In Xinjiang of China, the rural residents have stopped using firewood and turned to methane gas since two years ago. Before this, each family burnt about 500 kilograms of poplar and Chinese tamarisk that are used to mitigate desertification. Annually, 170 000 tons of trees and shrubs are burnt for cooking.
"I don't need to buy firewood anymore, as methane gas is cleaner and more convenient," said a villager, Bisumihan.
Since 2003, the Chinese government has invested about USD 27million in installing methane gas facilities derived from waste management. Since then, deforestation has been reduced to minimum. In addition, residents are encouraged to plant new trees that resist desertification, such as poplars, desert dates and sea buckthorns.
A Different Kind of Cake, Even More Sustainable!
In India, China and Nepal, government-support schemes have ensured the program success. With the increase in cost of fossil fuels and the financial returns from the generated carbon credits, biogas is becoming more popular and viable in many developing agricultural countries.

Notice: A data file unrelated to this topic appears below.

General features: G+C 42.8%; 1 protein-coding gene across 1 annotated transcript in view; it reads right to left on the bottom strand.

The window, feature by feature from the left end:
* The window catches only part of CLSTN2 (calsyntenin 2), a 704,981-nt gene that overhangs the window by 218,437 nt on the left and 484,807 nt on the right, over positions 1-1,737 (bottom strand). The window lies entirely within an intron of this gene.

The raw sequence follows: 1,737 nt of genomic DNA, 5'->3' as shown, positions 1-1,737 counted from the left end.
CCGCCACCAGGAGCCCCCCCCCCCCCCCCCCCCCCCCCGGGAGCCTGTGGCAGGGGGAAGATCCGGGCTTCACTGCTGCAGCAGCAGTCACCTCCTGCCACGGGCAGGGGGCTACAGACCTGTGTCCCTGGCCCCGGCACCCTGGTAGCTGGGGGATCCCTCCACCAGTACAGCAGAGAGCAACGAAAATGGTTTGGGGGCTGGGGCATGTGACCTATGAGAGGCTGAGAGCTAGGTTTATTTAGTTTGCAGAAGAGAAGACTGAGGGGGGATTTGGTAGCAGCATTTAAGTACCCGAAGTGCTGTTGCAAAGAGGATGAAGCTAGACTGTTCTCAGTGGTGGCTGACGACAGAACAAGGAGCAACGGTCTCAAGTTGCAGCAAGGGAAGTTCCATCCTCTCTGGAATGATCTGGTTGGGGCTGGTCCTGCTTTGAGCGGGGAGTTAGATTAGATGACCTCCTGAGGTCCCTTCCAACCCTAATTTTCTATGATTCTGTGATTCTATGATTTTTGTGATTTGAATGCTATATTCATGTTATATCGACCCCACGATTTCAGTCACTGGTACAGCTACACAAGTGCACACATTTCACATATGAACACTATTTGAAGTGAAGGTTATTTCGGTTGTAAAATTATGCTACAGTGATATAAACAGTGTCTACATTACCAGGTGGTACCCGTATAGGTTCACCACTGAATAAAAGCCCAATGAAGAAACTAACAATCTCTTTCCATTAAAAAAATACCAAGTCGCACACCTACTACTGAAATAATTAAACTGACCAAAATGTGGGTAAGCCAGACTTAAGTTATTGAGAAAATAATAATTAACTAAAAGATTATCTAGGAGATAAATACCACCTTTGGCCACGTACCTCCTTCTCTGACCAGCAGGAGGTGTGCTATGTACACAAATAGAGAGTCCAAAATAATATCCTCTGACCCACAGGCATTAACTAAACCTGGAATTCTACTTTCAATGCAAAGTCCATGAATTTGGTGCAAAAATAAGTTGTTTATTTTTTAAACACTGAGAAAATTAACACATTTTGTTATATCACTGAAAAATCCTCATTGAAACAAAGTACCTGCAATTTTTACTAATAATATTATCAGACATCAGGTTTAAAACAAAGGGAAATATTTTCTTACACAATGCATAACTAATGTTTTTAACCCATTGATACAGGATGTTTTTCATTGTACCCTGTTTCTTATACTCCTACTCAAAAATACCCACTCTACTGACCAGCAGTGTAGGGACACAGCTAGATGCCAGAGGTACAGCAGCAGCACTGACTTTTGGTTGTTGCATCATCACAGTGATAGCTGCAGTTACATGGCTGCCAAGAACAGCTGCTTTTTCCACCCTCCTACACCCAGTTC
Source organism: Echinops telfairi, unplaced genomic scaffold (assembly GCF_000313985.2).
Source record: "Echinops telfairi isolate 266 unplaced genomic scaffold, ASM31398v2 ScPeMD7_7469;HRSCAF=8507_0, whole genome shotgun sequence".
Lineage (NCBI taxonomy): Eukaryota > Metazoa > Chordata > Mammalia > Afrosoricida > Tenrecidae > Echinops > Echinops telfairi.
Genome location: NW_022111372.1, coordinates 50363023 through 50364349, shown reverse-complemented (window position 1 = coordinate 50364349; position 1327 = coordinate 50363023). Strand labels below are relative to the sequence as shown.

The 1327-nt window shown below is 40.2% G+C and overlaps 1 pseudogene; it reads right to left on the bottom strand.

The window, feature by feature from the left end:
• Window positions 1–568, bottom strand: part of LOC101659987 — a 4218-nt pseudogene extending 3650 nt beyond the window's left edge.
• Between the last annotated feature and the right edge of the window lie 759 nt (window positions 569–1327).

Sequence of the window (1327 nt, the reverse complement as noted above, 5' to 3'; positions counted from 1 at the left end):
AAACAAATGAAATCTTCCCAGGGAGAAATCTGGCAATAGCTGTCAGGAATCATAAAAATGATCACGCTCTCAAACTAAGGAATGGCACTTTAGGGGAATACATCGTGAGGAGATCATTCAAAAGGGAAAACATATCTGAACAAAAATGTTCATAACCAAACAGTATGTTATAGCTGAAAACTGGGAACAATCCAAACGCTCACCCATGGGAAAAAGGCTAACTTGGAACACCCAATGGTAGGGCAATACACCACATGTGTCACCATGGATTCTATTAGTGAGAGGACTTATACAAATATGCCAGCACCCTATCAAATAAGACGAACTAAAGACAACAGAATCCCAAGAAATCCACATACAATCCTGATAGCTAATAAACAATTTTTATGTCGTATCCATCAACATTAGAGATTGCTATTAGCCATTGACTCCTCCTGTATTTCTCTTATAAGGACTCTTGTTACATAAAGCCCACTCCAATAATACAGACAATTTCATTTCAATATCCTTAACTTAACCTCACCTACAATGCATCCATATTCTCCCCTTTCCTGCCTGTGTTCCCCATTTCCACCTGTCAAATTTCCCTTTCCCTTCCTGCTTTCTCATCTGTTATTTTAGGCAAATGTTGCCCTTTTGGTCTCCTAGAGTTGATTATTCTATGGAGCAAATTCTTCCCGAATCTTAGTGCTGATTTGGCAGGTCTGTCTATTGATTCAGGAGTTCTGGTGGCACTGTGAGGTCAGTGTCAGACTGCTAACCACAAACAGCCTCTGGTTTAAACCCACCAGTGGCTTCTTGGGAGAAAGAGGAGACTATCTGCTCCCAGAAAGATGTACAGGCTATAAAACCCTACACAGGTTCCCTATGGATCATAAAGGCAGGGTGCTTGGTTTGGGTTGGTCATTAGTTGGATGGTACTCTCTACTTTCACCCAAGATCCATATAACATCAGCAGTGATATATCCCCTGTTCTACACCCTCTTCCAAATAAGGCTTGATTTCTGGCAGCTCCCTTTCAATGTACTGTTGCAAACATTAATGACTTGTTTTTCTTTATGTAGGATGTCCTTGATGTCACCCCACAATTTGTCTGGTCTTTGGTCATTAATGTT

Use in Developed Countries
In the UK and other developed countries, renewed interests on the once abandoned programs are picking up due to hike in oil price and problems arising from waste-related pollution.
Experts say if projects to produce ethanol from commercial waste are increased, what we throw away could soon be used to power our cars.
The environmental and financial benefits of putting waste to good use are currently being explored in order to develop technology to produce bioethanol.
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